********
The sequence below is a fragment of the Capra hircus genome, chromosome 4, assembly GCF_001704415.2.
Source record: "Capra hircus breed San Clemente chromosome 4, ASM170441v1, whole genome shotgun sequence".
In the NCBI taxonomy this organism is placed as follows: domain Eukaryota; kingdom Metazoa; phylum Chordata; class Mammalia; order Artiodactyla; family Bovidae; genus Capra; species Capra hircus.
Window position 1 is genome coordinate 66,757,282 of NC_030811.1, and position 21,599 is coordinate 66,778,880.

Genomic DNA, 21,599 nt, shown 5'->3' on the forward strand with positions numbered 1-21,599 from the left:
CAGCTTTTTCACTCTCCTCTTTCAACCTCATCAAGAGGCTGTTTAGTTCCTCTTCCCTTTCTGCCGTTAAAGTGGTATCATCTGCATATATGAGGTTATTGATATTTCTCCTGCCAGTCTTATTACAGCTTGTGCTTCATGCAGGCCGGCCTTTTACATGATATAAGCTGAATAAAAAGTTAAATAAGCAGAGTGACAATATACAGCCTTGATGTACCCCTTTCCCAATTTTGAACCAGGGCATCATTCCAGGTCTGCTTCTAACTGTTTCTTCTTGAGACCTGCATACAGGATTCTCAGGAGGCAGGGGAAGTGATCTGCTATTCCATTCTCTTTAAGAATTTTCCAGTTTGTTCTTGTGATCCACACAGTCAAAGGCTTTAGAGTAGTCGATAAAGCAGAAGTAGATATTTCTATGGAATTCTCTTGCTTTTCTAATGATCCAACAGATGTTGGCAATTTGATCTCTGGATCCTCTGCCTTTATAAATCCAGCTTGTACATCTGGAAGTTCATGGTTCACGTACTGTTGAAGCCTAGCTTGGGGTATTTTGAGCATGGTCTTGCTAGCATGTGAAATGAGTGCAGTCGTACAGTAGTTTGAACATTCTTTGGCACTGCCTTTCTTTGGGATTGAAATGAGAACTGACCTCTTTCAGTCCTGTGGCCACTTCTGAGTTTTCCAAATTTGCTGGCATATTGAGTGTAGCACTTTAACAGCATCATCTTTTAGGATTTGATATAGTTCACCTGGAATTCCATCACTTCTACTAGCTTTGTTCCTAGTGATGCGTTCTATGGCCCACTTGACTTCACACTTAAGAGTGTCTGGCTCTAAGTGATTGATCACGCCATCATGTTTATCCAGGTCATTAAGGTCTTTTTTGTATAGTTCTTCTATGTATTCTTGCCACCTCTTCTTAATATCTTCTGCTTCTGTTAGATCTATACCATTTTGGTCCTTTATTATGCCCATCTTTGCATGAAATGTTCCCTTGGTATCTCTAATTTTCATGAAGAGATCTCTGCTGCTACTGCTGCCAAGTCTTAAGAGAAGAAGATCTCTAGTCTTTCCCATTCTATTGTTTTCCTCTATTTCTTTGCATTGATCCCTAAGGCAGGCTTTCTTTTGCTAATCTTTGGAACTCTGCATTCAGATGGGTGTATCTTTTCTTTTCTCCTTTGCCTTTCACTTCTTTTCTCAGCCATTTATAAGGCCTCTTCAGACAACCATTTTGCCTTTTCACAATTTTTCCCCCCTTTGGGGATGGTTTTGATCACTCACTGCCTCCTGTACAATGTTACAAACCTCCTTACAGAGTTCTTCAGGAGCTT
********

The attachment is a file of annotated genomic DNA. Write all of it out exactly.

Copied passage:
The sequence below is a fragment of the Capra hircus genome, chromosome 4, assembly GCF_001704415.2.
Source record: "Capra hircus breed San Clemente chromosome 4, ASM170441v1, whole genome shotgun sequence".
In the NCBI taxonomy this organism is placed as follows: domain Eukaryota; kingdom Metazoa; phylum Chordata; class Mammalia; order Artiodactyla; family Bovidae; genus Capra; species Capra hircus.
Window position 1 is genome coordinate 66,757,282 of NC_030811.1, and position 21,599 is coordinate 66,778,880.

Genomic DNA, 21,599 nt, shown 5'->3' on the forward strand with positions numbered 1-21,599 from the left:
CAGCTTTTTCACTCTCCTCTTTCAACCTCATCAAGAGGCTGTTTAGTTCCTCTTCCCTTTCTGCCGTTAAAGTGGTATCATCTGCATATATGAGGTTATTGATATTTCTCCTGCCAGTCTTATTACAGCTTGTGCTTCATGCAGGCCGGCCTTTTACATGATATAAGCTGAATAAAAAGTTAAATAAGCAGAGTGACAATATACAGCCTTGATGTACCCCTTTCCCAATTTTGAACCAGGGCATCATTCCAGGTCTGCTTCTAACTGTTTCTTCTTGAGACCTGCATACAGGATTCTCAGGAGGCAGGGGAAGTGATCTGCTATTCCATTCTCTTTAAGAATTTTCCAGTTTGTTCTTGTGATCCACACAGTCAAAGGCTTTAGAGTAGTCGATAAAGCAGAAGTAGATATTTCTATGGAATTCTCTTGCTTTTCTAATGATCCAACAGATGTTGGCAATTTGATCTCTGGATCCTCTGCCTTTATAAATCCAGCTTGTACATCTGGAAGTTCATGGTTCACGTACTGTTGAAGCCTAGCTTGGGGTATTTTGAGCATGGTCTTGCTAGCATGTGAAATGAGTGCAGTCGTACAGTAGTTTGAACATTCTTTGGCACTGCCTTTCTTTGGGATTGAAATGAGAACTGACCTCTTTCAGTCCTGTGGCCACTTCTGAGTTTTCCAAATTTGCTGGCATATTGAGTGTAGCACTTTAACAGCATCATCTTTTAGGATTTGATATAGTTCACCTGGAATTCCATCACTTCTACTAGCTTTGTTCCTAGTGATGCGTTCTATGGCCCACTTGACTTCACACTTAAGAGTGTCTGGCTCTAAGTGATTGATCACGCCATCATGTTTATCCAGGTCATTAAGGTCTTTTTTGTATAGTTCTTCTATGTATTCTTGCCACCTCTTCTTAATATCTTCTGCTTCTGTTAGATCTATACCATTTTGGTCCTTTATTATGCCCATCTTTGCATGAAATGTTCCCTTGGTATCTCTAATTTTCATGAAGAGATCTCTGCTGCTACTGCTGCCAAGTCTTAAGAGAAGAAGATCTCTAGTCTTTCCCATTCTATTGTTTTCCTCTATTTCTTTGCATTGATCCCTAAGGCAGGCTTTCTTTTGCTAATCTTTGGAACTCTGCATTCAGATGGGTGTATCTTTTCTTTTCTCCTTTGCCTTTCACTTCTTTTCTCAGCCATTTATAAGGCCTCTTCAGACAACCATTTTGCCTTTTCACAATTTTTCCCCCCTTTGGGGATGGTTTTGATCACTCACTGCCTCCTGTACAATGTTACAAACCTCCTTACAGAGTTCTTCAGGAGCTT